If you’re a bit of a pessimist, you’re probably not going to read much further after I reaffirm for you that there’s so much new scientific evidence highlighting the wide range of benefits you can gain by increasing your overall sense of intentional positivity.

If you’re a bit of an optimist, you’re already benefiting, and you’ll probably want to keep reading because you’re optimistic about what I could potentially reveal in this post that might be of benefit to you.

Either way, here’s what I’m going to suggest you try in this post.

Positive psychology experts including Paul Eckman Carroll Izard  and Barbara Fredrickson have identified a ‘top ten’ of positive emotions that when we intentionally and mindfully focus and work on putting ourselves in situations where we can experience these emotions more, we broaden our capacity to not only see things from a wider perspective and therefore make better and more informed decisions, and also, we become more resilient when in negative situations by being able to draw on our learned and practiced positivity… this is referred to by Fredrickson as the Broaden and Build Theory of Positive Emotion.

Anyway, enough of the preamble and on with the exercise… and you can do this with any positive emotion or feeling that you care to use, not just the ten I will list.

Fredrickson’s research suggests the following seem to be the top ten positive emotions that we can gain most benefit from feeling more of more often:

Joy; Gratitude; Serenity; Interest; Hope; Pride; Amusement; Inspiration; Awe; and Love.

So in this post, I want to share an exercise that Fredrickson outlines in her book ‘Positivity’ (2009:40). (Note – there is some current criticism of the validity of the positivity ratio outlined in the book, however, the broaden and build theory is not impacted by that criticism.)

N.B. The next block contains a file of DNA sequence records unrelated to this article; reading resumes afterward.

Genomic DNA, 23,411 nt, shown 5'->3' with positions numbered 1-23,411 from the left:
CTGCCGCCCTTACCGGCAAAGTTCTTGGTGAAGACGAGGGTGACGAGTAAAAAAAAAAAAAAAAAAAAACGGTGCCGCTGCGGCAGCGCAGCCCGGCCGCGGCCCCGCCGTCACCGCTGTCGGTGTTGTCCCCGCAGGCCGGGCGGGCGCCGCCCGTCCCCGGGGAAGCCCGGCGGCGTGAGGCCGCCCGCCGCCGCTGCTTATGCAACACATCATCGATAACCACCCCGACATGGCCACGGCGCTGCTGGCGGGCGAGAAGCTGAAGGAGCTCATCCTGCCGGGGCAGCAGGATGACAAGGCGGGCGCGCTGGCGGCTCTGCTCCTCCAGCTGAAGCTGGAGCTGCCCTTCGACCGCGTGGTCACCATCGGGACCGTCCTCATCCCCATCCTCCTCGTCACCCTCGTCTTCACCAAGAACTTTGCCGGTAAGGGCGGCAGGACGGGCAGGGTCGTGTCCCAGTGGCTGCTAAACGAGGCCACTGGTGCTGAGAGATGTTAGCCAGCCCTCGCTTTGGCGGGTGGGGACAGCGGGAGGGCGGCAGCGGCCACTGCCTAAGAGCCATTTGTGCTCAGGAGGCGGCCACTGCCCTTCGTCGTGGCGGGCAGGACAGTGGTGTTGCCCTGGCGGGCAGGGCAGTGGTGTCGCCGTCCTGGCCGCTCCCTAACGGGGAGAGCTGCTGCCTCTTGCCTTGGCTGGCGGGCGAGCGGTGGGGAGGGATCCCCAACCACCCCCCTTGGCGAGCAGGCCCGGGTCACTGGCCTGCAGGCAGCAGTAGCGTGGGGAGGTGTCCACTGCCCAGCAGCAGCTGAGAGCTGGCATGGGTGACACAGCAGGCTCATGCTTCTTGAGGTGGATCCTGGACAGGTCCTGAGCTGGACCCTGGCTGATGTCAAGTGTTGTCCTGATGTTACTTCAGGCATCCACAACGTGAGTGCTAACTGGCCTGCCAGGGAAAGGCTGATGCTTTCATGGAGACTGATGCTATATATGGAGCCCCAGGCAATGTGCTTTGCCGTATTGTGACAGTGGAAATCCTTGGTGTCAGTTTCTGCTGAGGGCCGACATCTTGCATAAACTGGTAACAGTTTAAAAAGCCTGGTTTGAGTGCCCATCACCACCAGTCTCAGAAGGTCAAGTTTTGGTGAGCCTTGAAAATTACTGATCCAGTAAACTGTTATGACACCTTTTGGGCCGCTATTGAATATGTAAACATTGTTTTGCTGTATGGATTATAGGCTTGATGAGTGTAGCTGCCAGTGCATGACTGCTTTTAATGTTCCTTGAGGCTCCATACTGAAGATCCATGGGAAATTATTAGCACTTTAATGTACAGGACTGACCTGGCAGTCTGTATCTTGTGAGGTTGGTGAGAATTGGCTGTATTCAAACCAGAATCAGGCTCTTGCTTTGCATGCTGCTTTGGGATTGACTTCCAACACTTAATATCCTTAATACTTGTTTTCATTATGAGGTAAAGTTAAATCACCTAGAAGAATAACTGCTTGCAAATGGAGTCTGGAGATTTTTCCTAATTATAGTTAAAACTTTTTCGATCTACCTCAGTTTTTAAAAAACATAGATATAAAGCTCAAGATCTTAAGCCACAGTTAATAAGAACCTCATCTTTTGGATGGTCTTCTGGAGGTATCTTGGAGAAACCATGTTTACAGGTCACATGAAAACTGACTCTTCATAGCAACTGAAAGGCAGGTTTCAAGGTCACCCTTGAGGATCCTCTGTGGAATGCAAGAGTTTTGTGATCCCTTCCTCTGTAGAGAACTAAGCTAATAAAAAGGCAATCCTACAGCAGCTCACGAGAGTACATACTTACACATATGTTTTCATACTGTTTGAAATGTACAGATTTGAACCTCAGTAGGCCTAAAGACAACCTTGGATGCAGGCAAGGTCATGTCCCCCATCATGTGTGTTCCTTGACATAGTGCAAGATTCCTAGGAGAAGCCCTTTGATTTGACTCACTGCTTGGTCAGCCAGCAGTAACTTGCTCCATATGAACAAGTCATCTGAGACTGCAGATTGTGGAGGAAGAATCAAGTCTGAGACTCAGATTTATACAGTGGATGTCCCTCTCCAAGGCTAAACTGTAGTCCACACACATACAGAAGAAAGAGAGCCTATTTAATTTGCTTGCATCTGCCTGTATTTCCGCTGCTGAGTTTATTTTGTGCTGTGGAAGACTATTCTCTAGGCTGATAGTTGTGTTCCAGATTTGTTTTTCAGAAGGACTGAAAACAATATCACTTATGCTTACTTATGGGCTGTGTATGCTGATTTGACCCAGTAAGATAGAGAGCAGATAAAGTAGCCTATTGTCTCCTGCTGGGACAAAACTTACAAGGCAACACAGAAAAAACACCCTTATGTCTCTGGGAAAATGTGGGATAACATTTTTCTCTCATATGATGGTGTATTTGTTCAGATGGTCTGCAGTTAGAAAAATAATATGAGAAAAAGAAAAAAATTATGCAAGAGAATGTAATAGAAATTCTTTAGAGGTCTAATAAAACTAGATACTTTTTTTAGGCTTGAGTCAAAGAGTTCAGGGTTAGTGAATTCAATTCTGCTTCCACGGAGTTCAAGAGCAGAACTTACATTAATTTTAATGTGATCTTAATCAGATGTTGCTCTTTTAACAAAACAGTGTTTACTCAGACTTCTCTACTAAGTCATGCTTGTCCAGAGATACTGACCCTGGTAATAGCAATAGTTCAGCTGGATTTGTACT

I’ve completed this a number of times and have found it, pardon the pun, a really positive experience.

And you can do this while focusing on your work life or your personal life… or just keep it generic. But if you are struggling a bit at the moment with finding something positive to think about in your work life, this is a great activity to break out of any potential rut you might find yourself in (and of course that applies to your personal life as well).

What you do is pick one of the emotions listed (or as I’ve said, any positive emotion you’d like to use if its not in the list) and ask yourself these questions:

When was the last time I felt this feeling?
Where was I?
What was I doing?
What else gives me that feeling?
What can I do to cultivate that feeling?

So for the pessimists (who probably aren’t even reading this now), or maybe even for some of the optimists reading this, you might wondering WHY BOTHER?

Well, in my last post on the scientific validation that what we focus our motivation and attention on grows stronger, it just makes sense to every now and then, mindfully and intentionally focus on what’s good for us.

The history of our developing brain tells us that we were basically programmed to focus on what’s going wrong or potentially could be going wrong so that we could avoid it and survive.

This exercise gets us intentionally focused more mindfully, more often, on what’s good in our life.

I hope you take the opportunity… give it a try and I know you’ll gain positive benefit from focusing intentionally on the positive in your life.